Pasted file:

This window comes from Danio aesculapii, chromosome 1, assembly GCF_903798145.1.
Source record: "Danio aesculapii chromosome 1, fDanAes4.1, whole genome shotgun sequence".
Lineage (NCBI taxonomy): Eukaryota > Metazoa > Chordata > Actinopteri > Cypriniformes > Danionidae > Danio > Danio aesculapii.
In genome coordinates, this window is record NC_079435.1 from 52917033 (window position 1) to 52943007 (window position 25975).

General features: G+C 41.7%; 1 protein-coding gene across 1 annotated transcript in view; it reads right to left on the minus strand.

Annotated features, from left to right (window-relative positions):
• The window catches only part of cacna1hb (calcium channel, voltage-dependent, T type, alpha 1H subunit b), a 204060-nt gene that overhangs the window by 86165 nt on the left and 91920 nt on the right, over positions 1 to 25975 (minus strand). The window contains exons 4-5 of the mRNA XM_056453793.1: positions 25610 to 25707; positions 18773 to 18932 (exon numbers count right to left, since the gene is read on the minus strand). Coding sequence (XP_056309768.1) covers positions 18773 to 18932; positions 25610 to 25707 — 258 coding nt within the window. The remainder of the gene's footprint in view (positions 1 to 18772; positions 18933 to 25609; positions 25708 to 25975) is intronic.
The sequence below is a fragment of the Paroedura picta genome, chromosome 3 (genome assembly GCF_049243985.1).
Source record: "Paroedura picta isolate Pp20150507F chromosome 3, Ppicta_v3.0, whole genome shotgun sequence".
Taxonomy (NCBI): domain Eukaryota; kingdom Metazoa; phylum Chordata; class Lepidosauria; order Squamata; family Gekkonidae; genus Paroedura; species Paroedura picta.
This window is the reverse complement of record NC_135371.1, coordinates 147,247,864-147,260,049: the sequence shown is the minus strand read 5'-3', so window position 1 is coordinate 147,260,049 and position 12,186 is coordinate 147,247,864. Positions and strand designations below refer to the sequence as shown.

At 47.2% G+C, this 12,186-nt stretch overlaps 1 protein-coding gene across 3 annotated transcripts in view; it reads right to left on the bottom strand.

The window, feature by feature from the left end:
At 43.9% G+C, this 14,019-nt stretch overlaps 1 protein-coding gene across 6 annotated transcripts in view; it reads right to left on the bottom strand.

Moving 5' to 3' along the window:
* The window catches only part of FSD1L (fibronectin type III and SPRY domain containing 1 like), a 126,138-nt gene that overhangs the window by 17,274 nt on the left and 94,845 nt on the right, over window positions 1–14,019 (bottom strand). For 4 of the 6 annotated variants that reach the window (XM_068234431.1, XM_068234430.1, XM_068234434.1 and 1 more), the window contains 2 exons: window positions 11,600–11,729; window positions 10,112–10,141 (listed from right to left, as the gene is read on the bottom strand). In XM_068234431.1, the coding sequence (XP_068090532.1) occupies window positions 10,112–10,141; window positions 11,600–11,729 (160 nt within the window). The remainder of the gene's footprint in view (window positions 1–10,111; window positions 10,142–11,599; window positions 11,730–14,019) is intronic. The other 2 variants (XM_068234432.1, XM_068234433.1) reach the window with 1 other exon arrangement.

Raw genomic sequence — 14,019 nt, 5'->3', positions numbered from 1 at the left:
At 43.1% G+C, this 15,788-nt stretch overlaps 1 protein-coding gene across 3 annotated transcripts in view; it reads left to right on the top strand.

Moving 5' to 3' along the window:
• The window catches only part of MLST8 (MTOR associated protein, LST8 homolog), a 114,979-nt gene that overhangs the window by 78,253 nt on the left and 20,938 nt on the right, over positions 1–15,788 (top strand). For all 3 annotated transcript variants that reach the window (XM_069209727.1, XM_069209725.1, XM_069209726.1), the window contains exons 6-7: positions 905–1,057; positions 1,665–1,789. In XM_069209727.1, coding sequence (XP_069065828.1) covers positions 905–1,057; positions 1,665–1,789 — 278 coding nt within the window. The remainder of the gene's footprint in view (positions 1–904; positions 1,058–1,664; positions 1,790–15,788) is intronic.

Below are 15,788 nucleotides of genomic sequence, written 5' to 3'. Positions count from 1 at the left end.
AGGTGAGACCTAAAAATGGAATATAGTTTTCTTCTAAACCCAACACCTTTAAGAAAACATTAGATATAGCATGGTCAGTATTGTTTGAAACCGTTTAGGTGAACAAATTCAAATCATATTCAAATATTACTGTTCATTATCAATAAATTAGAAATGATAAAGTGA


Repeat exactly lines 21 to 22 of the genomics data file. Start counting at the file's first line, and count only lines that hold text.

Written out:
Below are 15,788 nucleotides of genomic sequence, written 5' to 3'. Positions count from 1 at the left end.
AGGTGAGACCTAAAAATGGAATATAGTTTTCTTCTAAACCCAACACCTTTAAGAAAACATTAGATATAGCATGGTCAGTATTGTTTGAAACCGTTTAGGTGAACAAATTCAAATCATATTCAAATATTACTGTTCATTATCAATAAATTAGAAATGATAAAGTGA